It’s easy to go cheap and nasty, but eventually whatever you have bought will break down or will need to be replaced

3. Don’t put all your eggs in one basket

When it comes to investing, putting all your money on black, so to speak, is akin to gambling. Diversification is a major player when it comes to investing and should be part of any person’s investment plan. No smart women (or man) will ever just buy shares in one company alone. They will strive for a diversified and balanced portfolio taking into account different business types, sectors, countries and asset classes.

4. Cover what needs to be covered

It’s smart to insure the important and expensive things in life. I’m not talking about getting extended warranties on your toaster, I am talking home insurance, life insurance, car insurance and health insurance. Yes, insurance costs money but you can bet it will alleviate the financial pressure on these big ticket items if something ever happens.

The above tips aren’t just about basic budgeting, it’s about shifting your overall mindset about your money strategy. If you can start to view your spending and investing habits differently you will reap the rewards in the long term.

 

Featured image via Pixabay under Creative Commons CC0


Before I started my first small business I was working as a loans officer at a bank. My decision to work at a bank was mostly determined by the fact that I would have access to a phone so I could call my business partners as we developed our business. Hey, I was young and it made sense to me at the time.

This is back in the late 1980’s and early 1990’s. While working at the bank I was promoted to a commercial loans officer. As part of the training I was sent away for a week to learn what makes a business a good investment for the bank.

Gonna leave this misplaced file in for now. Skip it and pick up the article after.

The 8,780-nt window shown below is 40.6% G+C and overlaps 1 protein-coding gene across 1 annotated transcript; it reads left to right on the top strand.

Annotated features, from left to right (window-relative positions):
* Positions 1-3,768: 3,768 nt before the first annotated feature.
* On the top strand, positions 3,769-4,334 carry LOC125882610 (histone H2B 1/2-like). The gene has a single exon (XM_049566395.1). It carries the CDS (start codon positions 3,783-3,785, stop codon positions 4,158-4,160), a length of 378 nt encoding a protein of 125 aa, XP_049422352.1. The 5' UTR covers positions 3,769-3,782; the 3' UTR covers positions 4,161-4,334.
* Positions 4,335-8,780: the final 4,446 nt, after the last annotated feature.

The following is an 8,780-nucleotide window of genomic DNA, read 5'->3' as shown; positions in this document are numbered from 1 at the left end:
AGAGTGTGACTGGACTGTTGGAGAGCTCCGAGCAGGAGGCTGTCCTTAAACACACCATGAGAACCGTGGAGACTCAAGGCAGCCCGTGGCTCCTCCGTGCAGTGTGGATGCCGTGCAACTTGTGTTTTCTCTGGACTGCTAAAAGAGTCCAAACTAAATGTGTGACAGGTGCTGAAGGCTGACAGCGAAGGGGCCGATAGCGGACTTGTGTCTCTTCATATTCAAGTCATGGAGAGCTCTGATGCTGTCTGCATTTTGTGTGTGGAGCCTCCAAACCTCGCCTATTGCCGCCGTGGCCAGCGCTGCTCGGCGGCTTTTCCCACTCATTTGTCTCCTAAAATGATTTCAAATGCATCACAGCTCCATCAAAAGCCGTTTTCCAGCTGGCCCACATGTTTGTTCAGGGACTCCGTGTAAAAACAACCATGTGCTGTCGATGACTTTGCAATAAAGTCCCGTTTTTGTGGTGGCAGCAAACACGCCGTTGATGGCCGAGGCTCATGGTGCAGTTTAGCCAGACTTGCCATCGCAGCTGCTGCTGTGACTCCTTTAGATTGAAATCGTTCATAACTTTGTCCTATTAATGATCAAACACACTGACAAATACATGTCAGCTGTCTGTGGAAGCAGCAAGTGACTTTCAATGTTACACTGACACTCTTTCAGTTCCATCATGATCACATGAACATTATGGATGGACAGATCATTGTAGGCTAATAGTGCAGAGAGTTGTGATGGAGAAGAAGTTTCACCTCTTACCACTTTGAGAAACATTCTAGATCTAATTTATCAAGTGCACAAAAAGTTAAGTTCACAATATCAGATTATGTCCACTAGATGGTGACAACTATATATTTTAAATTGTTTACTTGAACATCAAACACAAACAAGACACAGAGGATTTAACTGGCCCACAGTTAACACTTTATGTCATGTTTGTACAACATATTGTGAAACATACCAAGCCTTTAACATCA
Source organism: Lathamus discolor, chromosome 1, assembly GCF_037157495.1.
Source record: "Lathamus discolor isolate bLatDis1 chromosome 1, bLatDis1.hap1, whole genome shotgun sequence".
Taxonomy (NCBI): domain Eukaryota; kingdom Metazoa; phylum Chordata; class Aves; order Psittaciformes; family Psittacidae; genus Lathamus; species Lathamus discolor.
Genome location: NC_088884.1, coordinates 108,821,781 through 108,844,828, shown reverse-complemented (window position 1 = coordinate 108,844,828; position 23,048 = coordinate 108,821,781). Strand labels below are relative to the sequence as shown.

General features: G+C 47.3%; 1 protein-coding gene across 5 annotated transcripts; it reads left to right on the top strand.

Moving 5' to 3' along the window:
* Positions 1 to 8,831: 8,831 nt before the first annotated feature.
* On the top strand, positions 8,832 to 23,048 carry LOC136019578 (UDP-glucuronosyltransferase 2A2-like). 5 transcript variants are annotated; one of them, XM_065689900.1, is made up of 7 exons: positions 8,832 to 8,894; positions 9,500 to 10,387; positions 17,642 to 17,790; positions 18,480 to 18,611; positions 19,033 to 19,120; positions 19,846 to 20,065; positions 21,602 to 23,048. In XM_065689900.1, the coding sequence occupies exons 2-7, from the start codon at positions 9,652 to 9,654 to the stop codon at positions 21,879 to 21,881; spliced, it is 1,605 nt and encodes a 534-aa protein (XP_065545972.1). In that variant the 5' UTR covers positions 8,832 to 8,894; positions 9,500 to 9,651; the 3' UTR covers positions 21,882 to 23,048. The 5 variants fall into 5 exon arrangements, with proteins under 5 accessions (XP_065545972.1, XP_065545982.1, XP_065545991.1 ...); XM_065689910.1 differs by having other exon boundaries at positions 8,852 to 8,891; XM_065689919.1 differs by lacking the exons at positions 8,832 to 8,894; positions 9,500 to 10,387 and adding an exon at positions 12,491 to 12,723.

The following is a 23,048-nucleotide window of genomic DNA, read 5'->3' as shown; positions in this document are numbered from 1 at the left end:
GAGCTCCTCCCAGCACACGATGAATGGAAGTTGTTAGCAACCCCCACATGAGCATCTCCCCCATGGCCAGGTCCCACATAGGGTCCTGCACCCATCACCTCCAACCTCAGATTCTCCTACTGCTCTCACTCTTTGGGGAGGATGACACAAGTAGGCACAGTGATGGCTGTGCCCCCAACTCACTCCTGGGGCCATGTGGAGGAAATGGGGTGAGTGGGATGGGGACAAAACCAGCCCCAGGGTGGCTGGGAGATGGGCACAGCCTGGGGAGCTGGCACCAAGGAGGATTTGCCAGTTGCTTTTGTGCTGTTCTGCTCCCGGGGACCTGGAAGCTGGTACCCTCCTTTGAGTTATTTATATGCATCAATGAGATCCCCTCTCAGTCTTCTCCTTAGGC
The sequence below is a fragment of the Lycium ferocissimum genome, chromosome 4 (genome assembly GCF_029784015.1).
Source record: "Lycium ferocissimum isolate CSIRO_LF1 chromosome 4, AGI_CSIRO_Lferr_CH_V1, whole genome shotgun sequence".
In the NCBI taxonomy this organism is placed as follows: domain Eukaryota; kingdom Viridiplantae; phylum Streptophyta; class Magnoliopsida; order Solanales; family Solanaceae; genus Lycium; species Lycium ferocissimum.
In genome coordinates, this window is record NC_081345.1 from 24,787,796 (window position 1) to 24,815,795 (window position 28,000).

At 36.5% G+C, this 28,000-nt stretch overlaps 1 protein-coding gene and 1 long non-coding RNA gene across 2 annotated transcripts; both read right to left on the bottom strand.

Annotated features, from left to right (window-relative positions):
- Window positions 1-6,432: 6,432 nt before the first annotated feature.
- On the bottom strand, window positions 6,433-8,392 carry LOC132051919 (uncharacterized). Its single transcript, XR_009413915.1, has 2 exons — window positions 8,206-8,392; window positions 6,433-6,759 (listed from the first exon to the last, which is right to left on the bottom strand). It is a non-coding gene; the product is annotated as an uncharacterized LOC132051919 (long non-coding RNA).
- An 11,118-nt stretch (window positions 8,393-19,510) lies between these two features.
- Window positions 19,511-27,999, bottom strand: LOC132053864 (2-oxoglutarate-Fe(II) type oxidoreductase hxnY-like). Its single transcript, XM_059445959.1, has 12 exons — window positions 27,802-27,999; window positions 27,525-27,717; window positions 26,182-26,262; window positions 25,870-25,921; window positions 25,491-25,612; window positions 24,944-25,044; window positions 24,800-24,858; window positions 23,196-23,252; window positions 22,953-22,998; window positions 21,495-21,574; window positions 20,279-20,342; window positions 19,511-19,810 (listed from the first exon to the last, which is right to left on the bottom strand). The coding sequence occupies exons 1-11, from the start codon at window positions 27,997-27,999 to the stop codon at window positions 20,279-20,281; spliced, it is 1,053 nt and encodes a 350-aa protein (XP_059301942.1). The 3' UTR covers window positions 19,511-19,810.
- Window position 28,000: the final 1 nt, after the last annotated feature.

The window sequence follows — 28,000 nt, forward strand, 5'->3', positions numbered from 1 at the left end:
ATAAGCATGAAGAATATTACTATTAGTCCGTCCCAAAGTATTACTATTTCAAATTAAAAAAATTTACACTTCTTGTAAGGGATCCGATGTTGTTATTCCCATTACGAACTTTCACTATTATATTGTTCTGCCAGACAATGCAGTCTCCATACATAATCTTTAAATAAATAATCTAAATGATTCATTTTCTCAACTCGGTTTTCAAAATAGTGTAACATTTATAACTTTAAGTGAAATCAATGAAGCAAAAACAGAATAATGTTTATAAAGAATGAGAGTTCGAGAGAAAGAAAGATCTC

As I was building up my own business in the background I realised this was an ideal learning opportunity for me and my new business.

Here are the top three things I learned during that week. These tips have helped me throughout my 25 years to have a sustainable and enjoyable business.

1. Profit trumps turnover

It’s easy to equate bigger jobs and more money with doing well. Many times I have had the chance to grow my business. However I have paused and reviewed the situation. Often it became apparent that the outcome would be more stress and more turnover, but less profit.

The promise of big dollars can be mesmerising. It can interfere with our logic. We get excited and reckless. Work through the numbers and be clear on just how much of that turnover will end up in your pocket at the end of the day.

Work through the numbers and be clear on just how much of that turnover will end up in your pocket at the end of the day.

With new opportunities that promise significant growth, stop and check – what is the best case scenario of that new business partnership, or new stream of business? And what is the worst case? And where in the scale are you likely to end up?

The trick is to ensure growth remains profitable. Bigger jobs inherently should have bigger payouts but they also come with bigger risks. The risk needs to be worth the reward and vice versa.

2. Have a broad client base

It is very tempting to latch onto that golden client that provides 90% of your income. You love them, they love you. It’s brilliant. But what if there is a management change? What if you become complacent and drop the ball? What if your key contact moves on? Suddenly your entire business is on fragile ground.

An entrepreneur considers one source of income as a risky situation.

Your gravy train has just run out of steam. When I was at the bank, having all the eggs in one basket was a red flag. It was risky. An entrepreneur considers one source of income as a risky situation. An employee considers it safe.

This doesn’t mean you can’t niche your services. It just means you don’t have one major client for your business. A broad client base will help sustain your business through the highs and lows. And if you can cover a few different industries, you can ride cycles as they occur.

3. Know your numbers

The number one reason for business failure is because the owners aren’t on top of their numbers. On this course I learnt to read a balance sheet and a profit and loss statement. These days your accounting package gives you a dashboard that quickly summarises your situation.

As a business owner you need to understand your accounts.

As a business owner you need to understand your accounts. You should set yourself goals each month and break that down to a easy number or two. For me I understand my margins so by looking at my turnover I can tell how well I am tracking. That makes it simple to set an monthly (and weekly) target.